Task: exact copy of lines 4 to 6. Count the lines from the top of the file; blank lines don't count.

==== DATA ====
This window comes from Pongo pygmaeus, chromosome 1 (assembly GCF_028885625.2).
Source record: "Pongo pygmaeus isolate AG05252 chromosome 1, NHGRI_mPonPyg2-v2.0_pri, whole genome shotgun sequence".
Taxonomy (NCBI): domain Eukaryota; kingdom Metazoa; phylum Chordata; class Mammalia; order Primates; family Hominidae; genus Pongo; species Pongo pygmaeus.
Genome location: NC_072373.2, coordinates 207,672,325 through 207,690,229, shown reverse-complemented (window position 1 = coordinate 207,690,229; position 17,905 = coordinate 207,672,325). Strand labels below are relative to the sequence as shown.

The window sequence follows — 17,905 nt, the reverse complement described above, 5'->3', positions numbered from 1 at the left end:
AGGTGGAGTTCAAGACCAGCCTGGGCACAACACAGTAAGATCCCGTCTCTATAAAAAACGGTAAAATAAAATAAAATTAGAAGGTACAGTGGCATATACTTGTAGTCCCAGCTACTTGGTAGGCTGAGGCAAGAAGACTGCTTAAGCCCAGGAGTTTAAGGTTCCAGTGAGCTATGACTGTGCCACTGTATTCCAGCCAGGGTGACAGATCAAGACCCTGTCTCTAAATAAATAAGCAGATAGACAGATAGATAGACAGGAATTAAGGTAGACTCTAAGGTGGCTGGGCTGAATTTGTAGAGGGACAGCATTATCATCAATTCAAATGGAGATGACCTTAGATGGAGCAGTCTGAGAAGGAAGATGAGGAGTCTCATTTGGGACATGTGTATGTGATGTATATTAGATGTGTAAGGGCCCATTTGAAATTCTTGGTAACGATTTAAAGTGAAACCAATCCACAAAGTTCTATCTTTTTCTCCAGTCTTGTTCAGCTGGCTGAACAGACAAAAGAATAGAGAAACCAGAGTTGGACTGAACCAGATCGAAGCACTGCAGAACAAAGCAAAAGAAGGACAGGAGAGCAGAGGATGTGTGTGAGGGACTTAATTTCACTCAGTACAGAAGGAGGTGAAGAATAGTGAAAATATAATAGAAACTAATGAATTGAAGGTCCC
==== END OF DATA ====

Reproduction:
Genome location: NC_072373.2, coordinates 207,672,325 through 207,690,229, shown reverse-complemented (window position 1 = coordinate 207,690,229; position 17,905 = coordinate 207,672,325). Strand labels below are relative to the sequence as shown.

The window sequence follows — 17,905 nt, the reverse complement described above, 5'->3', positions numbered from 1 at the left end:
AGGTGGAGTTCAAGACCAGCCTGGGCACAACACAGTAAGATCCCGTCTCTATAAAAAACGGTAAAATAAAATAAAATTAGAAGGTACAGTGGCATATACTTGTAGTCCCAGCTACTTGGTAGGCTGAGGCAAGAAGACTGCTTAAGCCCAGGAGTTTAAGGTTCCAGTGAGCTATGACTGTGCCACTGTATTCCAGCCAGGGTGACAGATCAAGACCCTGTCTCTAAATAAATAAGCAGATAGACAGATAGATAGACAGGAATTAAGGTAGACTCTAAGGTGGCTGGGCTGAATTTGTAGAGGGACAGCATTATCATCAATTCAAATGGAGATGACCTTAGATGGAGCAGTCTGAGAAGGAAGATGAGGAGTCTCATTTGGGACATGTGTATGTGATGTATATTAGATGTGTAAGGGCCCATTTGAAATTCTTGGTAACGATTTAAAGTGAAACCAATCCACAAAGTTCTATCTTTTTCTCCAGTCTTGTTCAGCTGGCTGAACAGACAAAAGAATAGAGAAACCAGAGTTGGACTGAACCAGATCGAAGCACTGCAGAACAAAGCAAAAGAAGGACAGGAGAGCAGAGGATGTGTGTGAGGGACTTAATTTCACTCAGTACAGAAGGAGGTGAAGAATAGTGAAAATATAATAGAAACTAATGAATTGAAGGTCCC